Primroses and daffodils are beginning to take centre stage| Phil Calvert

As everyday passes, rain or shine, something new makes an appearance in our garden.

Saturday, 13th March 2021, 7:00 am
Phil Calvert

The snowdrops have been magnificent, and whilst still covered in lots of flower, and they will continue flowering for a while yet, they are starting to lose just a little bit of their dominant vibrancy as new contenders for centre stage make an appearance.

Crocus pop up here and there, but their glory days are fairly short-lived, and so the main candidates for taking the starring role in my garden are the primroses and the daffodils.

My rockery has a nice little colony of pale yellow 'wild' primroses that seems to come from nowhere, punctuated here and there with the stronger yellows of my miniature daffodils, whilst nearby the fern-like leaves of pink-flowered corydalis are busily filling in any remaining gaps.

Be in no doubt they are involved in a race to do what they do as best they are able before they themselves start to fade as new kids on the block steal the show.

Their urgency to grow and flower quickly is well placed, as even now the Dog Tooth violets, Spanish bluebells, the hostas, and some ferns are just pushing through. From a gardener's point of view, however, it is an exciting time as each day brings with it something new and beautiful to admire and enjoy. It is an ever changing scene and my favourite time of year.

It is a slightly different story in my back garden. Here too, miniature daffodils are coming into flower but with a bigger plot, I've introduced several different varieties of daffodils with varying heights and flowering times.

The varieties "Tête-à-tête", Jetfire, and (the optimistically named) February Gold are all flowering strongly or in heavy bud. Their larger cousins are still in bud but bulking up nicely.

I love popping outside each morning to see how things are progressing and I notice the tulips are pushing through too, so fingers crossed for a good show in a couple of weeks perhaps.

More dramatic for now are the alarmingly fast appearance of the Fritllaria 'Crown Imperials already six inches high surrounded by a smattering of Aliiums. They will dominate the show until the summer perennials take over.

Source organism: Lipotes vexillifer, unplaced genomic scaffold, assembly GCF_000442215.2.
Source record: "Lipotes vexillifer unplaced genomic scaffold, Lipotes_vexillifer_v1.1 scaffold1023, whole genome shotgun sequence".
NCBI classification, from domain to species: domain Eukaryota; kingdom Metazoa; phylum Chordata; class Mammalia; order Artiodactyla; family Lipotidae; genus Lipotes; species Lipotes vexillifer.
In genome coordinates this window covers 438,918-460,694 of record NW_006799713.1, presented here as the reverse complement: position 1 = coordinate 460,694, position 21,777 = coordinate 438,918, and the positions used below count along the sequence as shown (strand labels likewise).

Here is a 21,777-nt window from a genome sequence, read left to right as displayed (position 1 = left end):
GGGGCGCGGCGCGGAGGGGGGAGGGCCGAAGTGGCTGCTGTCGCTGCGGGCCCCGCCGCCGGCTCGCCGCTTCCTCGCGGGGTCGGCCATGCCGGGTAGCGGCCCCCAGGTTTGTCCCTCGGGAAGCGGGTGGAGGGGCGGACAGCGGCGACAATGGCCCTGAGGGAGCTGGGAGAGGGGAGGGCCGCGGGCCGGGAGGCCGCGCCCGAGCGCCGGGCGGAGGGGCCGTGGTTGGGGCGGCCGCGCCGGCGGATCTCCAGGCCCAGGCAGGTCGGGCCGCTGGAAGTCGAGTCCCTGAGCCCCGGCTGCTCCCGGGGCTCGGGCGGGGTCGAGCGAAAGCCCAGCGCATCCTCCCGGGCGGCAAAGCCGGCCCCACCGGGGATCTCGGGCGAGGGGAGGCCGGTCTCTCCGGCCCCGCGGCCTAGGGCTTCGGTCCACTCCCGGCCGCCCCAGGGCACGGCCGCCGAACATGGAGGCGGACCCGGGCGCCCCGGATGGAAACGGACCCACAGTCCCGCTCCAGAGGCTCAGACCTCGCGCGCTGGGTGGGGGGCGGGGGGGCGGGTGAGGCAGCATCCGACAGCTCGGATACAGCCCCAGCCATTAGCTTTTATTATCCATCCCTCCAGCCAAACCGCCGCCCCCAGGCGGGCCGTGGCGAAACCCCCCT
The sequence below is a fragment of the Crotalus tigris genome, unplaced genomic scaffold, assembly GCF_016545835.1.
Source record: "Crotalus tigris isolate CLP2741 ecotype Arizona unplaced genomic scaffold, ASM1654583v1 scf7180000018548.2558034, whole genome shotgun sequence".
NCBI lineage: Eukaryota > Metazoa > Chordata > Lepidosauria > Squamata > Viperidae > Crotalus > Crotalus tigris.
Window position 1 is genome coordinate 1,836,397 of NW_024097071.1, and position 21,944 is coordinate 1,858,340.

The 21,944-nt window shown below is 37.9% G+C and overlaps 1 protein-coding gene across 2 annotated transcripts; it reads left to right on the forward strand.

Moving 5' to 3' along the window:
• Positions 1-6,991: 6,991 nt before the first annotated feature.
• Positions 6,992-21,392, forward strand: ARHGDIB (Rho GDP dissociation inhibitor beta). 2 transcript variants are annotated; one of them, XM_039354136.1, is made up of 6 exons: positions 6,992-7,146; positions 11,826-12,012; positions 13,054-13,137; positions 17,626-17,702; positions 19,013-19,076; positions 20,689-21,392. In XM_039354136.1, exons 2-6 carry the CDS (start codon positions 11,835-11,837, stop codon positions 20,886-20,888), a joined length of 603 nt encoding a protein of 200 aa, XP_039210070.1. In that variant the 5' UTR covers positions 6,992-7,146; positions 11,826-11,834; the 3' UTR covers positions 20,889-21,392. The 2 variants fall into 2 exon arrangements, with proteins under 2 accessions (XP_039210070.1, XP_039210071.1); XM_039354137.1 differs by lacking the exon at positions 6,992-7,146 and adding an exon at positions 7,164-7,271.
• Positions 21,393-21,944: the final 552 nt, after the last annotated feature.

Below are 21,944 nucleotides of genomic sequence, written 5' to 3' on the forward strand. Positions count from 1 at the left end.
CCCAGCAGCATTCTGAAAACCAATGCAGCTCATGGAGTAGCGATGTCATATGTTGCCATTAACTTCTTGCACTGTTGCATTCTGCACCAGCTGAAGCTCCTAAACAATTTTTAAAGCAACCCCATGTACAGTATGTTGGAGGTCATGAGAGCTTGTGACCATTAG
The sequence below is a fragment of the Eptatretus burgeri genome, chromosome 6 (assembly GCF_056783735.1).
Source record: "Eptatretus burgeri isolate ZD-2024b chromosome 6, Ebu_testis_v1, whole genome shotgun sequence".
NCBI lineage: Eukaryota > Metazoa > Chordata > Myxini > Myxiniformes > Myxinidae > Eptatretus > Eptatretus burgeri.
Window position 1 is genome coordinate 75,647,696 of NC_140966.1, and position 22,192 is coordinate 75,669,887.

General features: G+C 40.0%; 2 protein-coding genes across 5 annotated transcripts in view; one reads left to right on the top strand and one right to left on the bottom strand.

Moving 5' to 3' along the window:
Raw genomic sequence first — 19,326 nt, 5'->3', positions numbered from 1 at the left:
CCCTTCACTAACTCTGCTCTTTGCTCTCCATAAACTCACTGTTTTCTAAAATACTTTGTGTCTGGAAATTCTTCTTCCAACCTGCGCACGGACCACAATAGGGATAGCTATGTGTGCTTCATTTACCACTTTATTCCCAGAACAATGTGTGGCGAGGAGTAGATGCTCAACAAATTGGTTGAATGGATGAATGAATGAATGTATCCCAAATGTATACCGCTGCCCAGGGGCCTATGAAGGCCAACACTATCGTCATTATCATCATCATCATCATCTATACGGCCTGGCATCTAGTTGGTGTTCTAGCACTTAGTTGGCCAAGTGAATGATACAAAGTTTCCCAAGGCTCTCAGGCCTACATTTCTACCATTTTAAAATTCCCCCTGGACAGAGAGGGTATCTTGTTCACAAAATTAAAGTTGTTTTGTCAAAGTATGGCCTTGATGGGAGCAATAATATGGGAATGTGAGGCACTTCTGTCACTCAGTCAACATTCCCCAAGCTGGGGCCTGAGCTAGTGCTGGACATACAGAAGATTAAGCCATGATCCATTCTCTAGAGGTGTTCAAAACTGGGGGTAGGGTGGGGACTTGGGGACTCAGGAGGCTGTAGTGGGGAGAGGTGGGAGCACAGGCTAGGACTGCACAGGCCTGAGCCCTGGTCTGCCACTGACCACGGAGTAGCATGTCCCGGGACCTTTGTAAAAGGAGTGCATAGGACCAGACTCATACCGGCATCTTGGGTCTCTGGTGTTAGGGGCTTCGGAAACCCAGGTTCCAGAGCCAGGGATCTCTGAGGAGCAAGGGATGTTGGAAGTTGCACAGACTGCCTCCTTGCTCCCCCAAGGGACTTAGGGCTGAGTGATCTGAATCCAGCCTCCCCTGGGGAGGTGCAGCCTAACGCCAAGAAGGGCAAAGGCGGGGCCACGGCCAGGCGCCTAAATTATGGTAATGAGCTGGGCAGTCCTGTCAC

Summer!!! It may seem a long time off but the Phlox and Delphiniums are peeping through too. I really needed to get on with cleaning the greenhouse to get it ready for the tidal wave of plants Wifey produces in our conservatory. Styling and refinement are brushed aside as the rug is rolled up and trays of seedlings are appear in abundance.

This prompted me to roll my sleeves up and start setting up the greenhouse for the season.

We had a bit of whitefly in there last year and I was dreading the inevitable janitorial fragrance I take on with the recommended scrubbing with brush and detergent to reduce pest problems for this year, but then Wifey suggested steam cleaning it.

A nice idea, or at least it would be if I owned a steam cleaner. Only then was I directed to the back of the under stairs cupboard, where to my amazement amongst the bags for life and standard clutter was a steam cleaner dating back to the time when the kids were young but then forgotten for years.

Well, I was in my element, and I spent a happy three hours playing with my new toy blasting greenery off the glazing, sterilising all the nooks and crannies and generally getting the place ready for the new season. Brilliant.

The downside was the unplanned sauna experience that was part of this procedure and I had to pop outside to cool off on several occasions, on one of which I spotted three large raptors circling above, one peeling off to invite a pigeon to join him for dinner that night, an invitation successfully declined. I think they were Common Buzzard and a fascinating sight.

Anyway job done. The greenhouse is ready to go and so if the weather is as wet and windy as forecast I may start setting up my trays, tubs and supports for this seasons tomatoes. Far too cold for growing tomatoes without heat just yet, but back in the conservatory the young tomato plants Wifey is growing are coming on nicely. Exciting times!